To examine associations between seven indicators of socio-economic circumstances and healthy food habits, while taking into account assumed temporal order between these socio-economic indicators.
Data were derived from cross-sectional postal questionnaires in 2000-2002. Socio-economic circumstances were assessed by parental education, childhood economic difficulties, own education, occupational class, household income, home ownership and current economic difficulties. Healthy food habits were measured by an index consisting of consumption of fresh vegetables, fruit or berries, rye bread, fish and choosing vegetable fats on bread and oil in cooking. Sequential logistic regression models were used, adjusting for age and marital status.
Employees of the City of Helsinki, Finland (n=8960, aged 40-60 years).
Healthy food habits were reported by 28% of women and by 17% of men. Own education, occupational class, household income, home ownership and current economic difficulties were associated with healthy food habits. These associations were attenuated but mainly remained after mutual adjustments for the socio-economic indicators. Among women, a pathway was found suggesting that part of the effects of education on food habits were mediated through occupational class.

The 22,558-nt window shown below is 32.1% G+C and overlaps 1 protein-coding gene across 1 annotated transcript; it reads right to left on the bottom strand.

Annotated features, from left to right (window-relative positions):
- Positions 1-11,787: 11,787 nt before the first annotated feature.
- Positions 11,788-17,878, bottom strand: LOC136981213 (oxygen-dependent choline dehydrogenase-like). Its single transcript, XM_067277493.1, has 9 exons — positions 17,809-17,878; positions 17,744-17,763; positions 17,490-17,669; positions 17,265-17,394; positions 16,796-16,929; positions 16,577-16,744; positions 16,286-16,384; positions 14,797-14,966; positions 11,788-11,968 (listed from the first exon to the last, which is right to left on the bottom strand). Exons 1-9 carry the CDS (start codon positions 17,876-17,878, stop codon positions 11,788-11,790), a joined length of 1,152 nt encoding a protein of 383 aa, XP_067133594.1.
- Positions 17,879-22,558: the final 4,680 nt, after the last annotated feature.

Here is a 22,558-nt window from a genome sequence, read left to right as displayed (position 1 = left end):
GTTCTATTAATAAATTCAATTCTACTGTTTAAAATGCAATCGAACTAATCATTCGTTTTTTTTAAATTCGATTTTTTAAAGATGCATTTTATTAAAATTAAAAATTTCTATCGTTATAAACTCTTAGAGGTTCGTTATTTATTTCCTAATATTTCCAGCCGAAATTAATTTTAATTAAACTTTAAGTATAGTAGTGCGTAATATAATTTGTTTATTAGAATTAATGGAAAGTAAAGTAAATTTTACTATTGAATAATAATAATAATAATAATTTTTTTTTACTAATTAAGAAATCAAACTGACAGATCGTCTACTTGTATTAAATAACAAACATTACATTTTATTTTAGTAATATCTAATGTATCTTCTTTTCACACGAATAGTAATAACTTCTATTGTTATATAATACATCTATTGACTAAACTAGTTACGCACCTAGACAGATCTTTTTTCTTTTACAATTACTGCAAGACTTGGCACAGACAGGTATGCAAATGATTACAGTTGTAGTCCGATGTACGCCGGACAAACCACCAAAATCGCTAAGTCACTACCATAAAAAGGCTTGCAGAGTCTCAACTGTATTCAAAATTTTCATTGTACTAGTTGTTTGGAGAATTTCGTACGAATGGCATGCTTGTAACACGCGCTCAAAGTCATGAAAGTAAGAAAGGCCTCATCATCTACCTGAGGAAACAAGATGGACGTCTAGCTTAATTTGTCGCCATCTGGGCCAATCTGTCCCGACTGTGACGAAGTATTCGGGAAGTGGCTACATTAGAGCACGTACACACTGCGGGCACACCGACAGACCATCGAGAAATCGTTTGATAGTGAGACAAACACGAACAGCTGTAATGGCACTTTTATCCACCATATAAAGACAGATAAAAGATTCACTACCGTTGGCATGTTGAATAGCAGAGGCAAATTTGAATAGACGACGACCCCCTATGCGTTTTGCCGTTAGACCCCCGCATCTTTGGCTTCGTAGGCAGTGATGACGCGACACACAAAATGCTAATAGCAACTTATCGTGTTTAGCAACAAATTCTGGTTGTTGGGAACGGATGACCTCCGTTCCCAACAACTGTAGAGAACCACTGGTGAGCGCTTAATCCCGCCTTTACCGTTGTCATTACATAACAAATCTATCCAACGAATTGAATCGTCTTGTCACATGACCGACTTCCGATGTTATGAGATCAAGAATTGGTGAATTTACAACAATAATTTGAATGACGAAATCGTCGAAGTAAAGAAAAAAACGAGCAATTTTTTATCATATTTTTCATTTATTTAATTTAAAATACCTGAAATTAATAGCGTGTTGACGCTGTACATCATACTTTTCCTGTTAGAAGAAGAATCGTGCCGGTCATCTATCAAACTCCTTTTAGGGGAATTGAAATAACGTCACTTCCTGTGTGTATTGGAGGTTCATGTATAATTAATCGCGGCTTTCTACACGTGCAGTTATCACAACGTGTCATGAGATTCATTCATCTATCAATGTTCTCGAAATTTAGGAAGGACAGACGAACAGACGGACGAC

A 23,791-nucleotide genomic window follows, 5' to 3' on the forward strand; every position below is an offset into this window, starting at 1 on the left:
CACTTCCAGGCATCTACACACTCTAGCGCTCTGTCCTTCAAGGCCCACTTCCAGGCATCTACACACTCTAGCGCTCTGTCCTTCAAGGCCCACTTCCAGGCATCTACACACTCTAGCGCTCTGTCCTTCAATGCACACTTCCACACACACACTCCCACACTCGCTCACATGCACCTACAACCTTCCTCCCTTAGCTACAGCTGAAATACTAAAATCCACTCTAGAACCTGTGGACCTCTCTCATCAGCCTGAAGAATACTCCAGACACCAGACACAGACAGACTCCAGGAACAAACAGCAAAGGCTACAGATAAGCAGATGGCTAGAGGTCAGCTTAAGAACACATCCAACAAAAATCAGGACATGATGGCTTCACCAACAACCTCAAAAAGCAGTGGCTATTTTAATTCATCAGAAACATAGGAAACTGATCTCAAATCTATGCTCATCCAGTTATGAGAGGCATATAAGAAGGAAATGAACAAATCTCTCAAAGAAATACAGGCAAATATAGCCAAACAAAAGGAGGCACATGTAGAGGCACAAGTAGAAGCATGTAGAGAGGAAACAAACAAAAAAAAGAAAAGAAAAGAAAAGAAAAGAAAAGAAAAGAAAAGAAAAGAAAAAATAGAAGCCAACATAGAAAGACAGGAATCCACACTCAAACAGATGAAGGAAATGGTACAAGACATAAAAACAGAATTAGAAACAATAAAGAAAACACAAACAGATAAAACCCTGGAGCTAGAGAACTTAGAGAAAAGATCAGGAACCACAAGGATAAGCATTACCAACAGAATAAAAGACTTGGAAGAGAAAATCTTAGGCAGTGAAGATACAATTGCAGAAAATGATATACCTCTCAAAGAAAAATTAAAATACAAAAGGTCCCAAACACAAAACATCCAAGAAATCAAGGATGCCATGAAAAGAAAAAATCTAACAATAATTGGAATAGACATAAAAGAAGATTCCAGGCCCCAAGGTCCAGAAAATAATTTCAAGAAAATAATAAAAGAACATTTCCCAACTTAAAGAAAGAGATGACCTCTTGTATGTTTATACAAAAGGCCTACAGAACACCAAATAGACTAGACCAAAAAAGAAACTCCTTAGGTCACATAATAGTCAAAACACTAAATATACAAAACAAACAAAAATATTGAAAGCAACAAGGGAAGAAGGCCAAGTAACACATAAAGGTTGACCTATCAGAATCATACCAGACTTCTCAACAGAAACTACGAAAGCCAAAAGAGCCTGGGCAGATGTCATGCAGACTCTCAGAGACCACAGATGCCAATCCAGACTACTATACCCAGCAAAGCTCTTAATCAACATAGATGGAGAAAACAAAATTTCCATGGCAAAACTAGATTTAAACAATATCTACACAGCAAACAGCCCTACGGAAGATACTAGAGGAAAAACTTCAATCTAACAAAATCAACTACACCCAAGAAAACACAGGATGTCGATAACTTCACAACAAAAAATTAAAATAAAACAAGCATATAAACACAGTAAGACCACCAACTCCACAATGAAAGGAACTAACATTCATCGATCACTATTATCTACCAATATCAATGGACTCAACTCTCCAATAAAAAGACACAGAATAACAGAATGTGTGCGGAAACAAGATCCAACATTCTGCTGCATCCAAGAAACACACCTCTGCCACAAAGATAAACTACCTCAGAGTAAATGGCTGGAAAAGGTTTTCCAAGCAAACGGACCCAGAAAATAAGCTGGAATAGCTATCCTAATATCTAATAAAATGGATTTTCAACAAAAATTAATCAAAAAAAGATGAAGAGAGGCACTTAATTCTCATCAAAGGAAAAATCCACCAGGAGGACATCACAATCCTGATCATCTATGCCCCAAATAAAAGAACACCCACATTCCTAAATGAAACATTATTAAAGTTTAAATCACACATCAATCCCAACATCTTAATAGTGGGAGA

Employees in higher and lower socio-economic positions differ in their food habits, and those in lower positions and economically disadvantaged are less likely to report healthy food habits. Health promotion programmes and food policies should encourage healthier food choices among those in lower socio-economic positions and among those with economic difficulties in particular.
This study examines social structural and family status factors as determinants of food behaviour. The data were derived from the FINMONICA Risk Factor Survey, collected in Finland in spring 1992. A multidimensional framework of the determinants of food behaviour was used, including social structural position, family status and gender. The associations between the determinants of food behaviour were estimated by multivariate logistic regression models, adjusted for age and regional differences. Food behaviour was measured by an index including six food items which were chosen based on Finnish dietary guidelines. In general, women's food behaviour was more in accordance with the dietary guidelines than that of men. The pattern of association between educational level and food behaviour was similar for both genders, but slightly stronger for men than women. Employment status was associated only with women's food behaviour, but the tendency was the same for men. Marital status was associated with men's as well as women's food behaviour. The food behaviour of married men and women was more in line with the dietary guidelines than the food behaviour of those who had been previously married. Parental status, however, was only associated with women's food behaviour, that is, the food behaviour of women with young children was more closely in line with the dietary guidelines than that of the rest of the women.